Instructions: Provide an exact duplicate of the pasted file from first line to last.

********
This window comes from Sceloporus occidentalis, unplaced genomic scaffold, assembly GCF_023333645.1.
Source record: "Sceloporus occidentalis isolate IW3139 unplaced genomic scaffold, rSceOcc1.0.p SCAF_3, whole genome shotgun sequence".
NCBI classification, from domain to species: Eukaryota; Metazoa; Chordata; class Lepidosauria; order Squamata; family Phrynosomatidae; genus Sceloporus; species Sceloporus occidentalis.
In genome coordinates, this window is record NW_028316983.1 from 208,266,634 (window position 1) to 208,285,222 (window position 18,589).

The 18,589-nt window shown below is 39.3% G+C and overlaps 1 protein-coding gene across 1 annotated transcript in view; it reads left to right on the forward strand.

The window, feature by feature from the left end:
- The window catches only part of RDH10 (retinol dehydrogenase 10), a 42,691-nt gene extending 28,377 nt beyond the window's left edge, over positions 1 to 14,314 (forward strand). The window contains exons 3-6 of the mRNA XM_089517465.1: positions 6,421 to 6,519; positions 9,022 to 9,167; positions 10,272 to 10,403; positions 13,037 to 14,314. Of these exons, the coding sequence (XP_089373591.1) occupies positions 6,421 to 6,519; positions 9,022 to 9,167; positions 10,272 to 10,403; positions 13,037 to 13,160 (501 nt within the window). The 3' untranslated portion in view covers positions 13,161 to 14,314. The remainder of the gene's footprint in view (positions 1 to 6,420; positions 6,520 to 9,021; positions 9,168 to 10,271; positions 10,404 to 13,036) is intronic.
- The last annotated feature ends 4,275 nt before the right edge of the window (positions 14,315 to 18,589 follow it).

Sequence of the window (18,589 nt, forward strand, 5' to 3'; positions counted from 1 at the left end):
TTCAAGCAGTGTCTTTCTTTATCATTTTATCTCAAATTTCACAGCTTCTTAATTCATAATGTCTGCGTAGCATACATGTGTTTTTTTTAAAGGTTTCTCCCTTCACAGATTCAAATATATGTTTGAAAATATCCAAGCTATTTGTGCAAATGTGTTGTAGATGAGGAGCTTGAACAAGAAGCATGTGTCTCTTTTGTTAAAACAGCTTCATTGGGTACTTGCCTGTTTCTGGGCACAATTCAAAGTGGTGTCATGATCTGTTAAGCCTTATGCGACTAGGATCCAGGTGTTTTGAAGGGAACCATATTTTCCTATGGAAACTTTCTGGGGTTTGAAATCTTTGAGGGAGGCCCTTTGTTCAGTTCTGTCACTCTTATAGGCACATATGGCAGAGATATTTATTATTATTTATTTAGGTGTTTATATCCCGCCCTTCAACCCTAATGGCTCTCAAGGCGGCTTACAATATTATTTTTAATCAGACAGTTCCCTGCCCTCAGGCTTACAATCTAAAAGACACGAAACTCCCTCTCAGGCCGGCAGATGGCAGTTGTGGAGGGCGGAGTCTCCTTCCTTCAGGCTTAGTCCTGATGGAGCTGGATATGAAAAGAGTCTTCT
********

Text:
This window comes from Sceloporus occidentalis, unplaced genomic scaffold, assembly GCF_023333645.1.
Source record: "Sceloporus occidentalis isolate IW3139 unplaced genomic scaffold, rSceOcc1.0.p SCAF_3, whole genome shotgun sequence".
NCBI classification, from domain to species: Eukaryota; Metazoa; Chordata; class Lepidosauria; order Squamata; family Phrynosomatidae; genus Sceloporus; species Sceloporus occidentalis.
In genome coordinates, this window is record NW_028316983.1 from 208,266,634 (window position 1) to 208,285,222 (window position 18,589).

The 18,589-nt window shown below is 39.3% G+C and overlaps 1 protein-coding gene across 1 annotated transcript in view; it reads left to right on the forward strand.

The window, feature by feature from the left end:
- The window catches only part of RDH10 (retinol dehydrogenase 10), a 42,691-nt gene extending 28,377 nt beyond the window's left edge, over positions 1 to 14,314 (forward strand). The window contains exons 3-6 of the mRNA XM_089517465.1: positions 6,421 to 6,519; positions 9,022 to 9,167; positions 10,272 to 10,403; positions 13,037 to 14,314. Of these exons, the coding sequence (XP_089373591.1) occupies positions 6,421 to 6,519; positions 9,022 to 9,167; positions 10,272 to 10,403; positions 13,037 to 13,160 (501 nt within the window). The 3' untranslated portion in view covers positions 13,161 to 14,314. The remainder of the gene's footprint in view (positions 1 to 6,420; positions 6,520 to 9,021; positions 9,168 to 10,271; positions 10,404 to 13,036) is intronic.
- The last annotated feature ends 4,275 nt before the right edge of the window (positions 14,315 to 18,589 follow it).

Sequence of the window (18,589 nt, forward strand, 5' to 3'; positions counted from 1 at the left end):
TTCAAGCAGTGTCTTTCTTTATCATTTTATCTCAAATTTCACAGCTTCTTAATTCATAATGTCTGCGTAGCATACATGTGTTTTTTTTAAAGGTTTCTCCCTTCACAGATTCAAATATATGTTTGAAAATATCCAAGCTATTTGTGCAAATGTGTTGTAGATGAGGAGCTTGAACAAGAAGCATGTGTCTCTTTTGTTAAAACAGCTTCATTGGGTACTTGCCTGTTTCTGGGCACAATTCAAAGTGGTGTCATGATCTGTTAAGCCTTATGCGACTAGGATCCAGGTGTTTTGAAGGGAACCATATTTTCCTATGGAAACTTTCTGGGGTTTGAAATCTTTGAGGGAGGCCCTTTGTTCAGTTCTGTCACTCTTATAGGCACATATGGCAGAGATATTTATTATTATTTATTTAGGTGTTTATATCCCGCCCTTCAACCCTAATGGCTCTCAAGGCGGCTTACAATATTATTTTTAATCAGACAGTTCCCTGCCCTCAGGCTTACAATCTAAAAGACACGAAACTCCCTCTCAGGCCGGCAGATGGCAGTTGTGGAGGGCGGAGTCTCCTTCCTTCAGGCTTAGTCCTGATGGAGCTGGATATGAAAAGAGTCTTCT